Use recognition

Staff recognition is a powerful tool in the hybrid workplace, helping to connect employees to purpose, accomplishment and one another. By making people feel valued and aligning them with common goals, it makes it clear how their roles fit into the bigger picture.

The office needs to become an appreciation hub, providing the perfect environment for public displays of recognition – from leader to employee, employee to leader and peer-to-peer. And by creating genuine and personal recognition moments rather than ones that are ‘transactional’, employee experiences become truly memorable rather than routine. It’s also important to involve leaders and peers in recognition celebrations, and recognise all three recognition occasions  – career anniversaries, everyday efforts and above-and-beyond work.

When recognition becomes second nature and is therefore embedded into everyday company culture, engagement increases by 173% and employees are three times’ more likely to report an extraordinary employee experience.

The office must deliver its purpose

At a time when workers are spending greater time physically apart than ever before, the office has never been more important. It has a distinct role to play as a cultural incubator – bringing people together to enable collaboration, innovation and social connections. The benefits that face-to-face interactions deliver cannot be easily replicated remotely, with the exciting ideas, storytelling, friendships and memorable moments that happen in-person, fundamental to a thriving corporate culture. Crucially, leaders need to ensure the office effectively delivers its purpose, thereby making it a place of personal development, camaraderie and remarkable experiences.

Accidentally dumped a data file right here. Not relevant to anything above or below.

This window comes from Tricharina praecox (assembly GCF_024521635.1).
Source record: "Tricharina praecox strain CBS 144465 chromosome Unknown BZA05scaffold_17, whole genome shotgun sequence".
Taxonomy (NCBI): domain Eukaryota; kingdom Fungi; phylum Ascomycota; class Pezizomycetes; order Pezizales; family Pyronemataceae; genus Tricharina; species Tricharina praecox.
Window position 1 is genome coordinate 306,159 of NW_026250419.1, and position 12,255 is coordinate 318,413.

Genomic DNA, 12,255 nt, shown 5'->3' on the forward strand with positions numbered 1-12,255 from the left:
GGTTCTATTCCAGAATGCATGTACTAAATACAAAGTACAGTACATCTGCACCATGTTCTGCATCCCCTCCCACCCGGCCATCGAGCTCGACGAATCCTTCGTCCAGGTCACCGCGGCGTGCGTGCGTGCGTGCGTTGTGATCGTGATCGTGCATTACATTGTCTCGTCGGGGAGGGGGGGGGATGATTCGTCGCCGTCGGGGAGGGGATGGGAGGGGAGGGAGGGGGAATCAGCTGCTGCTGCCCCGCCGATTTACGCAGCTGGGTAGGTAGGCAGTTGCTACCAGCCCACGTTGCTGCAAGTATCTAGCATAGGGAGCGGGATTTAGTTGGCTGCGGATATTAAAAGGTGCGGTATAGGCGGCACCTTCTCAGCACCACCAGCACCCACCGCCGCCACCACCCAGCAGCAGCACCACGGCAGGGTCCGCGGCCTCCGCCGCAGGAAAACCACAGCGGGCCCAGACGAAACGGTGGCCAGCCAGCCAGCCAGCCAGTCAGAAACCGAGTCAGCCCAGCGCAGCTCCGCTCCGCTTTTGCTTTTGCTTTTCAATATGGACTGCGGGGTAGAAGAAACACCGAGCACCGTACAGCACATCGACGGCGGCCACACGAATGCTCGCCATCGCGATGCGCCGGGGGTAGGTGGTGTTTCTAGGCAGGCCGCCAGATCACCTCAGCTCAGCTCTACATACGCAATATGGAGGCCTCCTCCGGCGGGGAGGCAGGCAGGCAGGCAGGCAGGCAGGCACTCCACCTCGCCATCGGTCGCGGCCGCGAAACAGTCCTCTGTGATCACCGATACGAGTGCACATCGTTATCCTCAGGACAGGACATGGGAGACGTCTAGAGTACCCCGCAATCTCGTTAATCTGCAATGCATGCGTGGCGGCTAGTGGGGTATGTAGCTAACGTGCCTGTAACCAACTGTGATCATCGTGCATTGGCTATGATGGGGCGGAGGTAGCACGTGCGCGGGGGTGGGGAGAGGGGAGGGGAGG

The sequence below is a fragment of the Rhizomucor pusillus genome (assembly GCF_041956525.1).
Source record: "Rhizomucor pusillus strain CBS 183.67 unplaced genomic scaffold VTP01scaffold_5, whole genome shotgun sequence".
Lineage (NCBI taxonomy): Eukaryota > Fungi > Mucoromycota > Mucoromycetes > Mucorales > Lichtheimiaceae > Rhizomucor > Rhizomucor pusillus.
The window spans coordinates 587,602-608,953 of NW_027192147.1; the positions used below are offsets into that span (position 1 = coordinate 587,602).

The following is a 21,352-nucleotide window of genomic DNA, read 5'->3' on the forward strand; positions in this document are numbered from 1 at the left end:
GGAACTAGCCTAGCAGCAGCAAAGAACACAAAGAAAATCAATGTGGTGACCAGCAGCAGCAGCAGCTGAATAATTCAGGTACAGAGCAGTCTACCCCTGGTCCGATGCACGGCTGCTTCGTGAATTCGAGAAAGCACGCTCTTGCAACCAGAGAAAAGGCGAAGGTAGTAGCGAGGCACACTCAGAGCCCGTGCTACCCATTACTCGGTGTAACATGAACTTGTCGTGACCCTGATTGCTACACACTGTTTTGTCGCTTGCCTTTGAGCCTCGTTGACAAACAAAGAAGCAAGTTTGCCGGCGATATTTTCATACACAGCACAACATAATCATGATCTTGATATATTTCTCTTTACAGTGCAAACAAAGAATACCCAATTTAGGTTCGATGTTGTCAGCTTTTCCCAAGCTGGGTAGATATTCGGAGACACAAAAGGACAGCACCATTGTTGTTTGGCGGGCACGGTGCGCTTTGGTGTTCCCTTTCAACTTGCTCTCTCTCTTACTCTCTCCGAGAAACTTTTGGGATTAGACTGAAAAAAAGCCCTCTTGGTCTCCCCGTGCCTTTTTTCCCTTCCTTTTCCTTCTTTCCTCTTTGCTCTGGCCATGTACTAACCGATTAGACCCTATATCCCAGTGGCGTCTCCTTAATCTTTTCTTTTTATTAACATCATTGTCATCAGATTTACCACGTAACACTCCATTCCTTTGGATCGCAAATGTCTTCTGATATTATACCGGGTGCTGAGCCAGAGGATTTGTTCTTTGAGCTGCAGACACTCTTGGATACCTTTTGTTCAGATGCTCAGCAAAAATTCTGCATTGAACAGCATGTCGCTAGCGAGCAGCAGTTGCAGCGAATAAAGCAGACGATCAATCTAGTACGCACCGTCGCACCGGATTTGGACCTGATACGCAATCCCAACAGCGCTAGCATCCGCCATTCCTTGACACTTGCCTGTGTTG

Case study

Designing for personal encounters

The Melbourne office of the design firm, Arup, encourages collaboration and connection by promoting movement. The company has few closed personal offices and opens up space with sightlines across the building that allow employees to see each other. In addition, cork flooring muffles ambient noise so people can converse more easily.

The space has created ‘all important moments of serendipitous encounters,’ says Arup’s Global People and Culture Leader, Jenni Emery. ‘We need these encounters with each other, and the quality of the space is crucial to how we listen and how we learn. We had to be really intentional and considered.’

Design Leader Joseph Correnza believes limiting personal space to allow for more shared space, having teams meet in the open to generate buzz, and rearranging seating often so employees can meet new people are easy, low-cost ways to create collaboration and connection in the workplace.

Robert Ordever, the MD of workplace culture expert, O.C. Tanner Europe, has specialised in the field of HR for over 20 years. His background working at Harrods and Fulham FC has given him a real passion for creating a workplace culture that truly gets the best out of its teams.

Robert Ordever, the MD of workplace culture expert, O.C. Tanner Europe, has specialised in the field of HR for over 20 years. His background working at Harrods and Fulham FC has given him a real passion for creating a workplace culture that truly gets the best out of its teams.